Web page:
Editors:
 Qiu, Meikang
 Award ID(s):
 1801512
 Publication Date:
 NSFPAR ID:
 10281378
 Journal Name:
 International Conference on Algorithms and Architectures for Parallel Processing, ICA3PP 2020
 Volume:
 LNCS 12452
 Page Range or eLocationID:
 661  680
 Sponsoring Org:
 National Science Foundation
More Like this

Latticebased algorithms in cryptanalysis often search for a target vector satisfying integer linear constraints as a shortest or closest vector in some lattice. In this work, we observe that these formulations may discard nonlinear information from the underlying application that can be used to distinguish the target vector even when it is far from being uniquely close or short. We formalize lattice problems augmented with a predicate distinguishing a target vector and give algorithms for solving instances of these problems. We apply our techniques to latticebased approaches for solving the Hidden Number Problem, a popular technique for recovering secret DSA or ECDSA keys in sidechannel attacks, and demonstrate that our algorithms succeed in recovering the signing key for instances that were previously believed to be unsolvable using lattice approaches. We carried out extensive experiments using our estimation and solving framework, which we also make available with this work.

Graph processing recently received intensive interests in light of a wide range of needs to understand relationships. It is wellknown for the poor locality and high memory bandwidth requirement. In conventional architectures, they incur a significant amount of data movements and energy consumption which motivates several hardware graph processing accelerators. The current graph processing accelerators rely on memory access optimizations or placing computation logics close to memory. Distinct from all existing approaches, we leverage an emerging memory technology to accelerate graph processing with analog computation. This paper presents GRAPHR, the first ReRAMbased graph processing accelerator. GRAPHR follows the principle of neardata processing and explores the opportunity of performing massive parallel analog operations with low hardware and energy cost. The analog computation is suitable for graph processing because: 1) The algorithms are iterative and could inherently tolerate the imprecision; 2) Both probability calculation (e.g., PageRank and Collaborative Filtering) and typical graph algorithms involving integers (e.g., BFS/SSSP) are resilient to errors. The key insight of GRAPHR is that if a vertex program of a graph algorithm can be expressed in sparse matrix vector multiplication (SpMV), it can be efficiently performed by ReRAM crossbar. We show that this assumption is generally true formore »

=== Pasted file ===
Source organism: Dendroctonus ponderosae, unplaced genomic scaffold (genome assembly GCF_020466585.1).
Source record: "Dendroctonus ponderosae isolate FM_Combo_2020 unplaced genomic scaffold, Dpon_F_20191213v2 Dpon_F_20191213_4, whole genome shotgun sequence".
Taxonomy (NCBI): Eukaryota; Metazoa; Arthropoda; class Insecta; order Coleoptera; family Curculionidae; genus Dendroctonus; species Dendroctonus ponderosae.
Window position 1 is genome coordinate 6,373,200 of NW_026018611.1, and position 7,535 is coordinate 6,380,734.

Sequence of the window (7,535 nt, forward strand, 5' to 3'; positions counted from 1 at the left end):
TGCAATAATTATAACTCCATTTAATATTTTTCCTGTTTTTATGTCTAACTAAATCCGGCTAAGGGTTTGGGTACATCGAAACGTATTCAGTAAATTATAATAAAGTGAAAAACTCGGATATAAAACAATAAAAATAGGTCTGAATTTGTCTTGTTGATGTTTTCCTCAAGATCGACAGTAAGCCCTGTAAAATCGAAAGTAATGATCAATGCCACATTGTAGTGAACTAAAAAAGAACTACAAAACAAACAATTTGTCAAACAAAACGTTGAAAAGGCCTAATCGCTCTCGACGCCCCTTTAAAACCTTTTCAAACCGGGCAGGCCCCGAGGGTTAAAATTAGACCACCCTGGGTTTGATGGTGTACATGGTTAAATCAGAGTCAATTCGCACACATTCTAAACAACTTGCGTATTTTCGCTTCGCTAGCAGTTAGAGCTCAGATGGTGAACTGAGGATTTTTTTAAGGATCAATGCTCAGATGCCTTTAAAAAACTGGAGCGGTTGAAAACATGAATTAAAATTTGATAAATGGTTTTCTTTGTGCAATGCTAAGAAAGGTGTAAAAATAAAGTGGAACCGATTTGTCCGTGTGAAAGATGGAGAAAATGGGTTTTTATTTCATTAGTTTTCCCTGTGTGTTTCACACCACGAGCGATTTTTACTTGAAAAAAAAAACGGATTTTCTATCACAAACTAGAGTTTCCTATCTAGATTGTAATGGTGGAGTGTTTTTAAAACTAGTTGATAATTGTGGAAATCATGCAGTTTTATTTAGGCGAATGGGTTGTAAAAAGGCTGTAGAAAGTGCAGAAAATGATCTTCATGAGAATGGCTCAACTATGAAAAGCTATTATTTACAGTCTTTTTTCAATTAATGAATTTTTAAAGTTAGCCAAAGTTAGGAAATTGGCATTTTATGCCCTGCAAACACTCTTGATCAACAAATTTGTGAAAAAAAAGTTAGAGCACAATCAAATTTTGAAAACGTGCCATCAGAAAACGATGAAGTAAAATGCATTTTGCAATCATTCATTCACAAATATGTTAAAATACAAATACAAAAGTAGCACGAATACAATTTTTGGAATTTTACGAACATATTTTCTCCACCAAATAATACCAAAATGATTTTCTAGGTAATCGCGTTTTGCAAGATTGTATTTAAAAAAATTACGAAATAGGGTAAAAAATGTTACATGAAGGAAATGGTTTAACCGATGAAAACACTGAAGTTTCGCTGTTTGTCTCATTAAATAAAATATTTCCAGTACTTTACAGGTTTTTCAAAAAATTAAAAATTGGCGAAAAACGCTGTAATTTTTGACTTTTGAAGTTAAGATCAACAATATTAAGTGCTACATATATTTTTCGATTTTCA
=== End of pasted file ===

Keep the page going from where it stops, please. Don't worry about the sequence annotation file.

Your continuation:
Abstract Quantum annealing is a promising approach to heuristically solving difficult combinatorial optimization problems. However, the connectivity limitations in current devices lead to an exponential degradation of performance on general problems. We propose an architecture for a quantum annealer that achieves full connectivity and full programmability while using a number of physical resources only linear in the number of spins. We do so by application of carefully engineered periodic modulations of oscillatorbased qubits, resulting in a Floquet Hamiltonian in which all the interactions are tunable. This flexibility comes at the cost of the coupling strengths between qubits being smaller than they would be compared with direct coupling, which increases the demand on coherence times with increasing problem size. We analyze a specific hardware proposal of our architecture based on Josephson parametric oscillators. Our results show how the minimumcoherencetime requirements imposed by our scheme scale, and we find that the requirements are not prohibitive for fully connected problems with up to at least 1000 spins. Our approach could also have impact beyond quantum annealing, since it readily extends to bosonic quantum simulators, and would allow the study of models with arbitrary connectivity between lattice sites.